I use a SpiderMunki to calibrate my monitors. The software recommends that the luminescence value be 120. I watched a video on printing and the presenter stated that the monitor should be no brighter than 80. I wanted to get your thoughts about the appropriate settings.
Great question! Here are my thoughts:
First let’s answer why we are turning the brightens on our monitor down so far. These standards are driven by creating a good screen to print match. There are industry standard viewing lights for printed materials that cost about $1,000, and are used in the prepress and lab industry to match color to professional standards. A accurate screen to print match requires a similar illumination of both screen and print.
Dynamic range also has to be considered. Anytime you can make the highlights “brighter” you increase dynamic range and contrast. Normally we want that, but in the case of screen to print matching, it hinders matching the transmissive light monitor to the reflective light print. Lowering the brightness of the monitor makes a better match, and also makes it easier to see subtle tones and detail in the monitor that would be hidden with higher dynamic range/contrast.
So now that we’ve explored a little of the why, let’s answer is 80, 120 or some other number correct. Traditionally 100 c/m2 has been the accepted value. I’ve been on calibrated monitors since the ~1994 and that was the value recommended with my first x-rite calibrator. It’s the brightness I’ve used for countless files, prints, and CMYK book/press reproductions for pro photographers. It’s also what my team of printermakers and scanning masters used at West Coast Imaging, so it is a rock solid, tested, proven number.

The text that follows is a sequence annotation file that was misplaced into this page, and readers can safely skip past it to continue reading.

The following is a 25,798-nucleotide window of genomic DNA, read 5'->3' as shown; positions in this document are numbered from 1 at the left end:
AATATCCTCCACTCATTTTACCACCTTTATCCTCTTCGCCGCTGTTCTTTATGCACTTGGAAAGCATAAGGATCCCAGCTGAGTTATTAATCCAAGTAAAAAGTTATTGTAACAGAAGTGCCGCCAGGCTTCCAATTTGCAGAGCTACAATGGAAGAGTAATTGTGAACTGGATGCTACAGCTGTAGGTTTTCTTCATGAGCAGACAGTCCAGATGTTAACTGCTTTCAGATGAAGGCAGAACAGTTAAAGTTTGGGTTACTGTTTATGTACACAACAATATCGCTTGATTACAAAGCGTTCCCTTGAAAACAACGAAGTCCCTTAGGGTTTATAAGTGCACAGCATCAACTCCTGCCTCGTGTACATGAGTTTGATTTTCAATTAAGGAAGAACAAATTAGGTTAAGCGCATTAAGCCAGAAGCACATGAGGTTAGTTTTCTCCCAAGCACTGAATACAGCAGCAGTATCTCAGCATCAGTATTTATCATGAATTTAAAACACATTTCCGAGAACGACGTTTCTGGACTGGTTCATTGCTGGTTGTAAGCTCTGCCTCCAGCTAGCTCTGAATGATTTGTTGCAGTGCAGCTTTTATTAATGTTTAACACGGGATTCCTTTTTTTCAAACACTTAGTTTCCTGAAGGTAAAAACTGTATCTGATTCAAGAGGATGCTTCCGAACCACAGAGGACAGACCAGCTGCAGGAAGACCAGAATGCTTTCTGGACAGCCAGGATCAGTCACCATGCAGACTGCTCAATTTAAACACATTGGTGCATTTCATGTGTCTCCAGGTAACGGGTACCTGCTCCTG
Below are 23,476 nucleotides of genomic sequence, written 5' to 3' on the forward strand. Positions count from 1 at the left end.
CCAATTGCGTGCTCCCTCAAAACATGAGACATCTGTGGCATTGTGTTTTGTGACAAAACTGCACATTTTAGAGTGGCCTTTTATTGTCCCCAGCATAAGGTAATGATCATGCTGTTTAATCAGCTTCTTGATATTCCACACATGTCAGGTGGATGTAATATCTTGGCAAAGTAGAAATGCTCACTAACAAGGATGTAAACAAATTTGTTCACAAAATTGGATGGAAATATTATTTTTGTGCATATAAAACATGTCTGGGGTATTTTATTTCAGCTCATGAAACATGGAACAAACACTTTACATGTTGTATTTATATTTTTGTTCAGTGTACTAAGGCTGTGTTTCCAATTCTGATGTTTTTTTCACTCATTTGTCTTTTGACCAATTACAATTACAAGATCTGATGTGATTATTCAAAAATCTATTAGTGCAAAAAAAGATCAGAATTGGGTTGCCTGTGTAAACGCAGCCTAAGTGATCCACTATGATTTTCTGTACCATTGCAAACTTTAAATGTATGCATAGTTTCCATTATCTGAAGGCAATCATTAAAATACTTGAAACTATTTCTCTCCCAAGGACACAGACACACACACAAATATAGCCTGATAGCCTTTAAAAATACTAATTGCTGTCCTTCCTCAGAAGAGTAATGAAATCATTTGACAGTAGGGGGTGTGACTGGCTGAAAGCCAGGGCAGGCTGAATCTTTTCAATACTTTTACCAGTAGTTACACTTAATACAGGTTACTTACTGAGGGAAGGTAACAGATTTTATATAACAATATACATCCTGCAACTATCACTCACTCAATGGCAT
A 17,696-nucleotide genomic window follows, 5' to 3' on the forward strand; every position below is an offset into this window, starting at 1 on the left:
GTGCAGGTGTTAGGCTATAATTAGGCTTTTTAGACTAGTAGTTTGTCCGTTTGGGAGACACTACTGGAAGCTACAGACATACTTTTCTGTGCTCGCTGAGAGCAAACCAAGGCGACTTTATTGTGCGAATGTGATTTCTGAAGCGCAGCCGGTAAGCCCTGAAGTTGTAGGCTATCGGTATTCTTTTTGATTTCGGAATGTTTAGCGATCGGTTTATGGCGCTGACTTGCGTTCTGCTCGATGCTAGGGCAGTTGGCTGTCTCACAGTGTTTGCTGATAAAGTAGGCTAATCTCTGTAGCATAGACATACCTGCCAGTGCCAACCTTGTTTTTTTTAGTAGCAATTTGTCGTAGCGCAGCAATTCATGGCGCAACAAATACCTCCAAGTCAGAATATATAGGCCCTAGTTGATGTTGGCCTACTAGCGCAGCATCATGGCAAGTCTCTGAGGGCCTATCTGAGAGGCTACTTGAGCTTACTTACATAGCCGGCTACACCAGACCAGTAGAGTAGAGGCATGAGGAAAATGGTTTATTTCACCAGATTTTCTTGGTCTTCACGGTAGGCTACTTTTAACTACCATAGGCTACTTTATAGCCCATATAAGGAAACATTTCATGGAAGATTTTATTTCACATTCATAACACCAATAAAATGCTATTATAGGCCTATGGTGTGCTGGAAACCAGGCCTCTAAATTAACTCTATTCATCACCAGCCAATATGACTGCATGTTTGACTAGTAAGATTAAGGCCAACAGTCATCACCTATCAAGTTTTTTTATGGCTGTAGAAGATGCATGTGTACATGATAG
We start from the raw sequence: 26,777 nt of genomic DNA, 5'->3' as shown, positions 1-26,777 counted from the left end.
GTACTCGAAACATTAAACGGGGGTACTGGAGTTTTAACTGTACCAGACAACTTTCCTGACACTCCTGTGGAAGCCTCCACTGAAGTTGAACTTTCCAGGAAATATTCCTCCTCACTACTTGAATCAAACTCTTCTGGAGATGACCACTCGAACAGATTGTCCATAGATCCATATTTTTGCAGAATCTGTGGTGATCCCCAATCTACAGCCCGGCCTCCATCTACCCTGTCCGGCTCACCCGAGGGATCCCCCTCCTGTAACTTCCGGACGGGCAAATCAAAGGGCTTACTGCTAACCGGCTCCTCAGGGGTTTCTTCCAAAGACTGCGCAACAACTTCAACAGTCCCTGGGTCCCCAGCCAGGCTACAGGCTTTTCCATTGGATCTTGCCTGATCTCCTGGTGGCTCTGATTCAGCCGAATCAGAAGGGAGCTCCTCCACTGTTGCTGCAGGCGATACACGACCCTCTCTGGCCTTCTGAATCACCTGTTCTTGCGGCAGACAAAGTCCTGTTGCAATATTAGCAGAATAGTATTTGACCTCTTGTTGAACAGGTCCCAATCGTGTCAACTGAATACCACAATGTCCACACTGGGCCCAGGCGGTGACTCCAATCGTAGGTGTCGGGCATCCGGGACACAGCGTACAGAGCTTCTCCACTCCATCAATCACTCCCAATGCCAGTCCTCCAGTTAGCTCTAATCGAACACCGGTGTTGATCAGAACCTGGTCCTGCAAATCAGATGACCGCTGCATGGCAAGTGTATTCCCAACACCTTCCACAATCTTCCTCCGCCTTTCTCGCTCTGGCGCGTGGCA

The reality is there is a range of numbers that can work. The difference between 80 and 120 c/m2 is not that large. About a 20% variance from the 100 value I consider standard. In my early years I would work with CRT monitors, and as these aged, they dimmed, so that you could no longer achieve 100 c/m2, so I’ve worked with lower ranges too. It worked to a point, but for my taste once you get around 80, things start to get a little murky.
At some point IIRC, x-rite started recommending 120 c/m2 in their software. No idea why, they just did. So people started using that. I tried 120 it and decided I still liked 100 cd/m2 better.
You also have to take into account that there is some mental translation in screen to print match. So some people may feel they get a better match with their lights and their monitor at one setting over another.
So which value is right? I think you could make it work with a range of values from 80-120, but I know 100 c/m2 works so I stick with that if my monitor can achieve it.